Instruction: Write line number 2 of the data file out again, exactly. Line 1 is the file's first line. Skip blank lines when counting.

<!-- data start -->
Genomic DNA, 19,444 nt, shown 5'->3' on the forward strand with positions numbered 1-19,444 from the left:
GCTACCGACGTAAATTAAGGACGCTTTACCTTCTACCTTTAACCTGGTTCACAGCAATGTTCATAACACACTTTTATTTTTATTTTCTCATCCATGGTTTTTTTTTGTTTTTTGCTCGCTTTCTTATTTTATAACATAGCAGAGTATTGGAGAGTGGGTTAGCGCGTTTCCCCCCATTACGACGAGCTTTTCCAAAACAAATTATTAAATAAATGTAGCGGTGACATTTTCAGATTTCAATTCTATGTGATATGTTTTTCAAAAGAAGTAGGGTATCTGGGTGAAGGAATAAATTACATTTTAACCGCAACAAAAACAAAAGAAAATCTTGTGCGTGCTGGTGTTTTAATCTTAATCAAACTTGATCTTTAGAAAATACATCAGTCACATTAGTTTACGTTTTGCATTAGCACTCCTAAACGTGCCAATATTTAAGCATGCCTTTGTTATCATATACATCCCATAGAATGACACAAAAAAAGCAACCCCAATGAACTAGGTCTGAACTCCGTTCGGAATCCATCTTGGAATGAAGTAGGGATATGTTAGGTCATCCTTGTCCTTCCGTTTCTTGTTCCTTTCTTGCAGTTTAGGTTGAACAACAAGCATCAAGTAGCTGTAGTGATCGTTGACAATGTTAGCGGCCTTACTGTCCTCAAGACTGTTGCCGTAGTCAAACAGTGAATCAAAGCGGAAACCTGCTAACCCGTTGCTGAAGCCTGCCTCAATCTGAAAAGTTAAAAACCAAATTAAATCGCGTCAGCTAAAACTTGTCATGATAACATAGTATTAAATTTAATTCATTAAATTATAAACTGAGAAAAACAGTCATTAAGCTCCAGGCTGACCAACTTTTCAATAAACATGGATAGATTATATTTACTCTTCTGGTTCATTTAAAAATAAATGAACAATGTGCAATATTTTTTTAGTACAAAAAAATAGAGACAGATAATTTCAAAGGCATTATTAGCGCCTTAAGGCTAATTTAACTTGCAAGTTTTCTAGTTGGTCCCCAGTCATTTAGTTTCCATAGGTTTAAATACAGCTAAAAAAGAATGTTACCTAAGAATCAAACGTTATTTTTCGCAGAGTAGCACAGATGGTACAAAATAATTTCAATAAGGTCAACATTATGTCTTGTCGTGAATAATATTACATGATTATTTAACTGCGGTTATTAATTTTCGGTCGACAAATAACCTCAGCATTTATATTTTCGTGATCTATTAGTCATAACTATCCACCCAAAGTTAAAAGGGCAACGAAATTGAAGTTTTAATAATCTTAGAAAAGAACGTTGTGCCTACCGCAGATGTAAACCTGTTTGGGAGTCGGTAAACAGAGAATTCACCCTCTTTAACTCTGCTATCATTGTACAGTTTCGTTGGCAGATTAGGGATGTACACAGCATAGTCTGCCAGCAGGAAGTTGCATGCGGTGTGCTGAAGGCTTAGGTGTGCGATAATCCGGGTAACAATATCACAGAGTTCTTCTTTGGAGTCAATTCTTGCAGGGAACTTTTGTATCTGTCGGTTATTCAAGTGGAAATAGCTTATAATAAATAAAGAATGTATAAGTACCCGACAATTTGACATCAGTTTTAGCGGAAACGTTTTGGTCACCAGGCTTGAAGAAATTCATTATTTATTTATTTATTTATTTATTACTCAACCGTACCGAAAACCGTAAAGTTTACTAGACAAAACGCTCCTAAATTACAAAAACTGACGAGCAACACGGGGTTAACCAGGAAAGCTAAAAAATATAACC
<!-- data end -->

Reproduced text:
GCTACCGACGTAAATTAAGGACGCTTTACCTTCTACCTTTAACCTGGTTCACAGCAATGTTCATAACACACTTTTATTTTTATTTTCTCATCCATGGTTTTTTTTTGTTTTTTGCTCGCTTTCTTATTTTATAACATAGCAGAGTATTGGAGAGTGGGTTAGCGCGTTTCCCCCCATTACGACGAGCTTTTCCAAAACAAATTATTAAATAAATGTAGCGGTGACATTTTCAGATTTCAATTCTATGTGATATGTTTTTCAAAAGAAGTAGGGTATCTGGGTGAAGGAATAAATTACATTTTAACCGCAACAAAAACAAAAGAAAATCTTGTGCGTGCTGGTGTTTTAATCTTAATCAAACTTGATCTTTAGAAAATACATCAGTCACATTAGTTTACGTTTTGCATTAGCACTCCTAAACGTGCCAATATTTAAGCATGCCTTTGTTATCATATACATCCCATAGAATGACACAAAAAAAGCAACCCCAATGAACTAGGTCTGAACTCCGTTCGGAATCCATCTTGGAATGAAGTAGGGATATGTTAGGTCATCCTTGTCCTTCCGTTTCTTGTTCCTTTCTTGCAGTTTAGGTTGAACAACAAGCATCAAGTAGCTGTAGTGATCGTTGACAATGTTAGCGGCCTTACTGTCCTCAAGACTGTTGCCGTAGTCAAACAGTGAATCAAAGCGGAAACCTGCTAACCCGTTGCTGAAGCCTGCCTCAATCTGAAAAGTTAAAAACCAAATTAAATCGCGTCAGCTAAAACTTGTCATGATAACATAGTATTAAATTTAATTCATTAAATTATAAACTGAGAAAAACAGTCATTAAGCTCCAGGCTGACCAACTTTTCAATAAACATGGATAGATTATATTTACTCTTCTGGTTCATTTAAAAATAAATGAACAATGTGCAATATTTTTTTAGTACAAAAAAATAGAGACAGATAATTTCAAAGGCATTATTAGCGCCTTAAGGCTAATTTAACTTGCAAGTTTTCTAGTTGGTCCCCAGTCATTTAGTTTCCATAGGTTTAAATACAGCTAAAAAAGAATGTTACCTAAGAATCAAACGTTATTTTTCGCAGAGTAGCACAGATGGTACAAAATAATTTCAATAAGGTCAACATTATGTCTTGTCGTGAATAATATTACATGATTATTTAACTGCGGTTATTAATTTTCGGTCGACAAATAACCTCAGCATTTATATTTTCGTGATCTATTAGTCATAACTATCCACCCAAAGTTAAAAGGGCAACGAAATTGAAGTTTTAATAATCTTAGAAAAGAACGTTGTGCCTACCGCAGATGTAAACCTGTTTGGGAGTCGGTAAACAGAGAATTCACCCTCTTTAACTCTGCTATCATTGTACAGTTTCGTTGGCAGATTAGGGATGTACACAGCATAGTCTGCCAGCAGGAAGTTGCATGCGGTGTGCTGAAGGCTTAGGTGTGCGATAATCCGGGTAACAATATCACAGAGTTCTTCTTTGGAGTCAATTCTTGCAGGGAACTTTTGTATCTGTCGGTTATTCAAGTGGAAATAGCTTATAATAAATAAAGAATGTATAAGTACCCGACAATTTGACATCAGTTTTAGCGGAAACGTTTTGGTCACCAGGCTTGAAGAAATTCATTATTTATTTATTTATTTATTTATTACTCAACCGTACCGAAAACCGTAAAGTTTACTAGACAAAACGCTCCTAAATTACAAAAACTGACGAGCAACACGGGGTTAACCAGGAAAGCTAAAAAATATAACC